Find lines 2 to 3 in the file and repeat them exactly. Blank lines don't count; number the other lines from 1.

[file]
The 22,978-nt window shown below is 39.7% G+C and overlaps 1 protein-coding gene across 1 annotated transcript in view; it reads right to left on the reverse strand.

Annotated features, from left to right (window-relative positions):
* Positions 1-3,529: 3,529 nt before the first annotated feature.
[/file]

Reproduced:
Annotated features, from left to right (window-relative positions):
* Positions 1-3,529: 3,529 nt before the first annotated feature.